And how did Lewis make his fortune? From his 1960s boutique chain called, spookily, Chelsea Girl. 

No rhyme or reason

Another in an increasingly regular series of limericks based on recent events:

Could it be proof of reincarnation

That our PM got stung on vacation

Did some old left-winger

Come back as a stinger

And then vent all its rage and frustration

@simmyrichman

React Now

Latest stories from i100
Have you tried new the Independent Digital Edition apps?
iJobs Job Widget
iJobs General

Recruitment Genius: Maintenance Assistant

£25000 - £30000 per annum: Recruitment Genius: A Maintenance Assistant is requ...

Recruitment Genius: Business Manager

£32000 - £40000 per annum: Recruitment Genius: A Business Manager is required ...

Recruitment Genius: Operations Manager

£45000 - £55000 per annum: Recruitment Genius: This is an exciting opportunity...

Recruitment Genius: Panel & Cabinet Wireman

£20000 per annum: Recruitment Genius: Panel Wireman required for small electro...

Day In a Page

Read Next
Newspaper stands have been criticised by the Child Eyes campaign  

There were more reader complaints this year – but, then again, there were more readers

Will Gore
 

People drink to shut out pain and stress. Arresting them won’t help

Deborah Coughlin
A timely reminder of the bloody anniversary we all forgot

A timely reminder of the bloody anniversary we all forgot

Who remembers that this week we enter the 150th anniversary year of the end of the American Civil War, asks Robert Fisk
Homeless Veterans appeal: Former soldiers pay their respects to a friend who also served

Homeless Veterans appeal

Former soldiers pay their respects to a friend who also served
Downfall of Dustin 'Screech' Diamond, the 'Saved By The Bell' star charged with bar stabbing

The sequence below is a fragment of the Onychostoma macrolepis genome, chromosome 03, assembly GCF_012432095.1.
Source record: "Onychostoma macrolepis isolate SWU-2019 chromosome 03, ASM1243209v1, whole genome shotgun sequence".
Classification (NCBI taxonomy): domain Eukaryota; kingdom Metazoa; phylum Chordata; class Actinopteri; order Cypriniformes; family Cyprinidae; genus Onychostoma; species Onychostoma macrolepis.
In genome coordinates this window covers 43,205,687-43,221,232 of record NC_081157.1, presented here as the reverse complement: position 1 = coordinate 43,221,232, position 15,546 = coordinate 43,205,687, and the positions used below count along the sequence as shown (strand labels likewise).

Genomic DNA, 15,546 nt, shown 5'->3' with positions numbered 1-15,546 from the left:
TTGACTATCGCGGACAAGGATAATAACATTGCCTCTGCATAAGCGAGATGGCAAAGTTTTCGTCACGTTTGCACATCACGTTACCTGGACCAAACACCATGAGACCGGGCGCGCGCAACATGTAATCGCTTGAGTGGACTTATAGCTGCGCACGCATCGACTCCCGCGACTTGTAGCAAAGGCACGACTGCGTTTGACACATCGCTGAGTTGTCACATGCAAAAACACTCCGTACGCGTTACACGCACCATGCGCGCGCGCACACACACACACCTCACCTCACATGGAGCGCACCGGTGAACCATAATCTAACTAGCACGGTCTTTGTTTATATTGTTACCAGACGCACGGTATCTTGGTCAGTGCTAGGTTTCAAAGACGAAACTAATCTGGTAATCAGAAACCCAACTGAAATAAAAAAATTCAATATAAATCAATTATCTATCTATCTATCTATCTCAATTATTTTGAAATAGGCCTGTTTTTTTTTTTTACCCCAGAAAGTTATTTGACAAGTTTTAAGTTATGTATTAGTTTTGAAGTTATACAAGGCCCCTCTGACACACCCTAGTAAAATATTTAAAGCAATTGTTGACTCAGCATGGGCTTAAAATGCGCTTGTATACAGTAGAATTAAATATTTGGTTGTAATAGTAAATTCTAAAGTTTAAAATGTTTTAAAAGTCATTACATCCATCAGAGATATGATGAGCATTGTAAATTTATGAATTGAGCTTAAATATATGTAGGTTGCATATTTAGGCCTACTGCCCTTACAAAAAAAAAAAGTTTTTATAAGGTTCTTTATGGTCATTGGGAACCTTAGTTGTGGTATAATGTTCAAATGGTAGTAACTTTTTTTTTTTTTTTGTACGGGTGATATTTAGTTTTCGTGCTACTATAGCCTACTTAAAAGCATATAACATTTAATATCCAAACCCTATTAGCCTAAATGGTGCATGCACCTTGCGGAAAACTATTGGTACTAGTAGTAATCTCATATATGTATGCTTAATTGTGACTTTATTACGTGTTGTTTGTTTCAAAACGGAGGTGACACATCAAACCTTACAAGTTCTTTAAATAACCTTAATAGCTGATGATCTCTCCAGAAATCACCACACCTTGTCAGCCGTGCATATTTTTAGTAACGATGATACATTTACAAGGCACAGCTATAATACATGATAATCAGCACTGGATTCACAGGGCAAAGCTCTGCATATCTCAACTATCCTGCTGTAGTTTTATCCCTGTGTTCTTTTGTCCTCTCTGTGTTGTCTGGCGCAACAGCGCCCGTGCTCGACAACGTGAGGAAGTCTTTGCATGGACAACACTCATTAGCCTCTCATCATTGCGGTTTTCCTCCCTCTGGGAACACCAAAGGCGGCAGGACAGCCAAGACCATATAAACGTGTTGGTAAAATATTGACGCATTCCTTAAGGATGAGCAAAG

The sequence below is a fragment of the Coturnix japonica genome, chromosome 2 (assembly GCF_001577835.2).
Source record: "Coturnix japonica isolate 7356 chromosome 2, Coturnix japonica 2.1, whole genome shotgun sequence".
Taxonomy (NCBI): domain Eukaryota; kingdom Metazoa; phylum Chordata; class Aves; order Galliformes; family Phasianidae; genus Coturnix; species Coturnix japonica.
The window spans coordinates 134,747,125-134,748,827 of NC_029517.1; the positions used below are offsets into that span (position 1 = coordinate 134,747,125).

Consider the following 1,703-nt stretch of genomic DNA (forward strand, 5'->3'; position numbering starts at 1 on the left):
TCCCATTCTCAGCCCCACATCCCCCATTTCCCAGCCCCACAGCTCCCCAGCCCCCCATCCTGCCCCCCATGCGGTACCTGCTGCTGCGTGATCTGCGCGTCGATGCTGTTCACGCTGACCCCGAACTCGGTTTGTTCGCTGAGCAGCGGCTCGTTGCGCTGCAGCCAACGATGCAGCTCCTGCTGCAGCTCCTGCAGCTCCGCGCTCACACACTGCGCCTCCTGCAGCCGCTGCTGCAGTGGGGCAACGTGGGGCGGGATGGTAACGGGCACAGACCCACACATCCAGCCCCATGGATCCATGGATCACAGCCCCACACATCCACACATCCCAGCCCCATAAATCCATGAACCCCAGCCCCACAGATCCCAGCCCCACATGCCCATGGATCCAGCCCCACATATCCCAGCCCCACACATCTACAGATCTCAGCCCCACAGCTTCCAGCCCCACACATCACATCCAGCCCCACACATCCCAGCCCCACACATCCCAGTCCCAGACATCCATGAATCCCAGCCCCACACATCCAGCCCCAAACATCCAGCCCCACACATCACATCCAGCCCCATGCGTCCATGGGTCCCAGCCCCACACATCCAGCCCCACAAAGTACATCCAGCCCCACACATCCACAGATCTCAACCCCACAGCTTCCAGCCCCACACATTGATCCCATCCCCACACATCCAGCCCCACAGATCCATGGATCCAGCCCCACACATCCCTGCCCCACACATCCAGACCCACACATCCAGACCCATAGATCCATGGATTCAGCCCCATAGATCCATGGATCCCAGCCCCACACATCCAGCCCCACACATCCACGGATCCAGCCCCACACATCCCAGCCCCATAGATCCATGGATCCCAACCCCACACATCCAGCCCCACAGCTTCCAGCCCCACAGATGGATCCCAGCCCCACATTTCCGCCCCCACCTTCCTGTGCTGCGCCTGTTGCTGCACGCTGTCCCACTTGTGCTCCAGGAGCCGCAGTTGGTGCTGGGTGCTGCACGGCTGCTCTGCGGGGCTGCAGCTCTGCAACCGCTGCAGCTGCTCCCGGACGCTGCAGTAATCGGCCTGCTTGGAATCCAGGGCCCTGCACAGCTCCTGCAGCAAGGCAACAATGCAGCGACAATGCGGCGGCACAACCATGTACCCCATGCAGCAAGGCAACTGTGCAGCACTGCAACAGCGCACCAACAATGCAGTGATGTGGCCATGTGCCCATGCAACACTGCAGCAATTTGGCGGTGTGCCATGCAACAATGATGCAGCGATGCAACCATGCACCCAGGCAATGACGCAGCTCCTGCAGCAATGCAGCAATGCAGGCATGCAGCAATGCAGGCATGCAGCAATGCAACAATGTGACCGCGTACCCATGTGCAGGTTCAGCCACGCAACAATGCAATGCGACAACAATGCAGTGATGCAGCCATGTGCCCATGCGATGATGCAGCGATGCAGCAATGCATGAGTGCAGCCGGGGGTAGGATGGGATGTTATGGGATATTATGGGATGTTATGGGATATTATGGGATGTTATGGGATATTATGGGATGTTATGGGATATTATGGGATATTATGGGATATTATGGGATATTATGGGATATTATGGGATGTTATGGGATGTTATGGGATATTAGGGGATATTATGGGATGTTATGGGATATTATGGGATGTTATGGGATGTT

Scarred by the bell

The downfall of the TV star charged with bar stabbing
Why 2014 was a year of technological let-downs

Why 2014 was a year of technological let-downs

Security breaches and overhyped start-ups dominated a year in which very little changed (save the size of your phone)
Cuba's golf revolution: But will the revolutionary nation take 'bourgeois' game to its heart?

Will revolutionary Cuba take 'bourgeois' golf to its heart?

Fidel Castro ridiculed the game – but now investment in leisure resort projects is welcome
The Locked Room Mysteries: As a new collection of the genre’s best is published, its editor Otto Penzler explains the rules of engagement

The Locked Room Mysteries

As a new collection of the genre’s best is published, its editor explains the rules of engagement
Amy Adams on playing painter Margaret Keane in Tim Burton's Big Eyes

How I made myself Keane

Amy Adams hadn’t wanted to take the role of artist Margaret Keane, because she’d had enough of playing victims. But then she had a daughter, and saw the painter in a new light
Ed Richards: Parting view of Ofcom chief. . . we hate jokes on the disabled

Parting view of Ofcom chief... we hate jokes on the disabled

Bad language once got TV viewers irate, inciting calls to broadcasting switchboards. But now there is a worse offender, says retiring head of the media watchdog, Ed Richards
A look back at fashion in 2014: Wear in review

Wear in review

A look back at fashion in 2014
Ian Herbert: My 10 hopes for sport in 2015. Might just one of them happen?

Ian Herbert: My 10 hopes for sport in 2015

Might just one of them happen?
War with Isis: The West needs more than a White Knight

The West needs more than a White Knight

Despite billions spent on weapons, the US has not been able to counter Isis's gruesome tactics, says Patrick Cockburn
Return to Helmand: Private Davey Graham recalls the day he was shot by the Taliban

'The day I was shot by the Taliban'

Private Davey Graham was shot five times during an ambush in 2007 - it was the first, controversial photograph to show the dangers our soldiers faced in Helmand province
Revealed: the best and worst airlines for delays

Revealed: the best and worst airlines for delays

Many flyers are failing to claim compensation to which they are entitled, a new survey has found
The stories that defined 2014: From the Scottish independence referendum to the Ice Bucket Challenge, our writers voice their opinions

The stories that defined 2014

From the Scottish independence referendum to the Ice Bucket Challenge, our writers voice their opinions
Stoke-on-Trent becomes first British city to be classified as 'disaster resilient' by the United Nations

Disaster looming? Now you know where to head...

Which British city has become the first to be awarded special 'resilience' status by the UN?